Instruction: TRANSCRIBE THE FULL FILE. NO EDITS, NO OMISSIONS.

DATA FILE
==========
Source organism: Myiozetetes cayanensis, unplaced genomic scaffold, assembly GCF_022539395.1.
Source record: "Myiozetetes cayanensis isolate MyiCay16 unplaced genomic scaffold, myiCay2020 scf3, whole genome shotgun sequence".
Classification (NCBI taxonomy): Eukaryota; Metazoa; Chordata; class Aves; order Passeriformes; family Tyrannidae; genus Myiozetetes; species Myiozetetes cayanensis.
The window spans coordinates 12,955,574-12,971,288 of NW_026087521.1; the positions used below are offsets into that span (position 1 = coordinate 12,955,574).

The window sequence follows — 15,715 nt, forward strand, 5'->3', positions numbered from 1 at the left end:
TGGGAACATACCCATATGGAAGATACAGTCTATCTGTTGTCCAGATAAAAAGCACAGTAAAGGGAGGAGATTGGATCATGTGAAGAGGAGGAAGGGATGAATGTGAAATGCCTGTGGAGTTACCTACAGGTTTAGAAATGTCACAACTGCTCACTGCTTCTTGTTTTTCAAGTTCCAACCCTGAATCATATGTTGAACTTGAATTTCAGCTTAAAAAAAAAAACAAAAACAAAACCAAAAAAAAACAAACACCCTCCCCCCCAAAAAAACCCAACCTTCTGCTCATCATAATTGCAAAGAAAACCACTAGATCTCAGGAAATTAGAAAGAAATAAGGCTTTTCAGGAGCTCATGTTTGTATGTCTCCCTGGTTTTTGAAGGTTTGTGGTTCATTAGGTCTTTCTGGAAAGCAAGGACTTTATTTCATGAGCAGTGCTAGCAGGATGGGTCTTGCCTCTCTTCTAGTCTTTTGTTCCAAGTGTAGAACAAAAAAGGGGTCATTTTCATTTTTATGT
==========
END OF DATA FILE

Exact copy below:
Source organism: Myiozetetes cayanensis, unplaced genomic scaffold, assembly GCF_022539395.1.
Source record: "Myiozetetes cayanensis isolate MyiCay16 unplaced genomic scaffold, myiCay2020 scf3, whole genome shotgun sequence".
Classification (NCBI taxonomy): Eukaryota; Metazoa; Chordata; class Aves; order Passeriformes; family Tyrannidae; genus Myiozetetes; species Myiozetetes cayanensis.
The window spans coordinates 12,955,574-12,971,288 of NW_026087521.1; the positions used below are offsets into that span (position 1 = coordinate 12,955,574).

The window sequence follows — 15,715 nt, forward strand, 5'->3', positions numbered from 1 at the left end:
TGGGAACATACCCATATGGAAGATACAGTCTATCTGTTGTCCAGATAAAAAGCACAGTAAAGGGAGGAGATTGGATCATGTGAAGAGGAGGAAGGGATGAATGTGAAATGCCTGTGGAGTTACCTACAGGTTTAGAAATGTCACAACTGCTCACTGCTTCTTGTTTTTCAAGTTCCAACCCTGAATCATATGTTGAACTTGAATTTCAGCTTAAAAAAAAAAACAAAAACAAAACCAAAAAAAAACAAACACCCTCCCCCCCAAAAAAACCCAACCTTCTGCTCATCATAATTGCAAAGAAAACCACTAGATCTCAGGAAATTAGAAAGAAATAAGGCTTTTCAGGAGCTCATGTTTGTATGTCTCCCTGGTTTTTGAAGGTTTGTGGTTCATTAGGTCTTTCTGGAAAGCAAGGACTTTATTTCATGAGCAGTGCTAGCAGGATGGGTCTTGCCTCTCTTCTAGTCTTTTGTTCCAAGTGTAGAACAAAAAAGGGGTCATTTTCATTTTTATGT